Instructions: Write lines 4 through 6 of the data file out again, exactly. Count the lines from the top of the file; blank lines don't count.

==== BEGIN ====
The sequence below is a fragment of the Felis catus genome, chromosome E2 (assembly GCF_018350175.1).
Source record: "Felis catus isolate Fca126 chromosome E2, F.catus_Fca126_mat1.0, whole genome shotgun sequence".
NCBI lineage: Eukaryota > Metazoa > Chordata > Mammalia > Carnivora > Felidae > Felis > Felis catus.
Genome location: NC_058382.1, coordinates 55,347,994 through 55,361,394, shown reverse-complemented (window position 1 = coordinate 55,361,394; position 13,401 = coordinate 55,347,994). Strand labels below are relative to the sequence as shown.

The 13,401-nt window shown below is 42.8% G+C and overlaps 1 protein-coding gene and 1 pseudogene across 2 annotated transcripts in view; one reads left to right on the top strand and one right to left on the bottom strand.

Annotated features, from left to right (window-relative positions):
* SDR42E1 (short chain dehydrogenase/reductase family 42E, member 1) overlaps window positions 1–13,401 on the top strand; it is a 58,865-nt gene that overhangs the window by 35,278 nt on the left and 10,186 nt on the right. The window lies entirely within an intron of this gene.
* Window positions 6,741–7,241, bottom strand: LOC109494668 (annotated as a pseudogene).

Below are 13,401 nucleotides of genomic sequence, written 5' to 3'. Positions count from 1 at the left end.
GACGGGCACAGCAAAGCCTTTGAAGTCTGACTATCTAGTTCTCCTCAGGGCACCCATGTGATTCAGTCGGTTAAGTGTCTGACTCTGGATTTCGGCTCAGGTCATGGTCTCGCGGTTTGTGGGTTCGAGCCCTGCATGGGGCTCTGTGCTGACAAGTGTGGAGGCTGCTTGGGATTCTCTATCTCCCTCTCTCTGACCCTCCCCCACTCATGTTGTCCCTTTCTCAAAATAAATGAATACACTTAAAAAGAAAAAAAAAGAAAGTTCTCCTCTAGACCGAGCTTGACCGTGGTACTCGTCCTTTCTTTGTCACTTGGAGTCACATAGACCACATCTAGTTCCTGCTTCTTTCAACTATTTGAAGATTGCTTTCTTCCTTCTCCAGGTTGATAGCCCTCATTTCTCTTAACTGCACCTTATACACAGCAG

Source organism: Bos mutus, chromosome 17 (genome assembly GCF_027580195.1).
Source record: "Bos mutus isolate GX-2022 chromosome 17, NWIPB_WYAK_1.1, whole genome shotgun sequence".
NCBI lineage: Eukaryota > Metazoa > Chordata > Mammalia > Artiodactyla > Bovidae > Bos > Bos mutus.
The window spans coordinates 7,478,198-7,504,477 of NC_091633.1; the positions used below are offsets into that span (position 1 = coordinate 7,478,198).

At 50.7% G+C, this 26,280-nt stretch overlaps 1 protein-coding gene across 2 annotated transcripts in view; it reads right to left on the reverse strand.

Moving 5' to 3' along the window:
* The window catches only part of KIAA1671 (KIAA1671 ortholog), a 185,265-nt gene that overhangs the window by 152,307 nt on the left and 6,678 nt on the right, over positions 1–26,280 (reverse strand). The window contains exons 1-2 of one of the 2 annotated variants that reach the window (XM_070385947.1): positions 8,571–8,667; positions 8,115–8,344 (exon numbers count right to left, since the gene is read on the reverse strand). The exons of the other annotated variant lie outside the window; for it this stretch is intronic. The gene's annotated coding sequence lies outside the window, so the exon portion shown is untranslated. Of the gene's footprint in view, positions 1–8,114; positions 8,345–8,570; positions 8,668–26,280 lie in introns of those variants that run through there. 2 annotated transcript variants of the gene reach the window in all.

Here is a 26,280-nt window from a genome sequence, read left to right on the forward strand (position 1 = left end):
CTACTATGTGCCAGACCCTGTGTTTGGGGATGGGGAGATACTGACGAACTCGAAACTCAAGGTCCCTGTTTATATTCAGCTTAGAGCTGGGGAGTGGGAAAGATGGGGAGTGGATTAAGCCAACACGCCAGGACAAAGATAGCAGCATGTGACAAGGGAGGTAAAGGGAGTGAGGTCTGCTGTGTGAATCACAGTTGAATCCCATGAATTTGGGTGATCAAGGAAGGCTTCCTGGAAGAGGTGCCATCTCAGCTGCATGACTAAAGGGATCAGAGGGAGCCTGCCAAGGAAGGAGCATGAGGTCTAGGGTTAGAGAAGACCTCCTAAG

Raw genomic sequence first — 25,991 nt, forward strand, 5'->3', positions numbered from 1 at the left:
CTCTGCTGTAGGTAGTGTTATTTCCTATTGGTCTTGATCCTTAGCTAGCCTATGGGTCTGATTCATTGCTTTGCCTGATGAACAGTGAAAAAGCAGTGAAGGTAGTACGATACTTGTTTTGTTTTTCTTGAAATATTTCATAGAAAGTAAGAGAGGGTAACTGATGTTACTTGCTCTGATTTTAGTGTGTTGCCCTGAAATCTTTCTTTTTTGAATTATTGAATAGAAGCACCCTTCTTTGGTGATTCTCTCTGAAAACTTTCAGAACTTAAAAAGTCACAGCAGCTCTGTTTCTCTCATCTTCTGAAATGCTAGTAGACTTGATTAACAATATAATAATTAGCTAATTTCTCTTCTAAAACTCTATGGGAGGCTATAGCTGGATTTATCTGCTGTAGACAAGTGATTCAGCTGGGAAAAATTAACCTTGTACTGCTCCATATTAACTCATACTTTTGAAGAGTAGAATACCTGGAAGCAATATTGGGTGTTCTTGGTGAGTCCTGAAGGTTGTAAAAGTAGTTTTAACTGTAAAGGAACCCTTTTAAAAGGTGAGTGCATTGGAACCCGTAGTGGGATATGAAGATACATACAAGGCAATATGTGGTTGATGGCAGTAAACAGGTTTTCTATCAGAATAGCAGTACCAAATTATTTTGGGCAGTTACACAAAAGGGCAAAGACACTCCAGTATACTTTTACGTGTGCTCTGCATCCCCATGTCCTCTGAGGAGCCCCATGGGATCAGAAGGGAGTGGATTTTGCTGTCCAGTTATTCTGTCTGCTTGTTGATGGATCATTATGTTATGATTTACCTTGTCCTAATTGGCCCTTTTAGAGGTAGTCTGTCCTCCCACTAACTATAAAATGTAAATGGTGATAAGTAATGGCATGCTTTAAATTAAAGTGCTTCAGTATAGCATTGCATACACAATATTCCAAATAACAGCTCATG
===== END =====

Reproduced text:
Genome location: NC_058382.1, coordinates 55,347,994 through 55,361,394, shown reverse-complemented (window position 1 = coordinate 55,361,394; position 13,401 = coordinate 55,347,994). Strand labels below are relative to the sequence as shown.

The 13,401-nt window shown below is 42.8% G+C and overlaps 1 protein-coding gene and 1 pseudogene across 2 annotated transcripts in view; one reads left to right on the top strand and one right to left on the bottom strand.

Annotated features, from left to right (window-relative positions):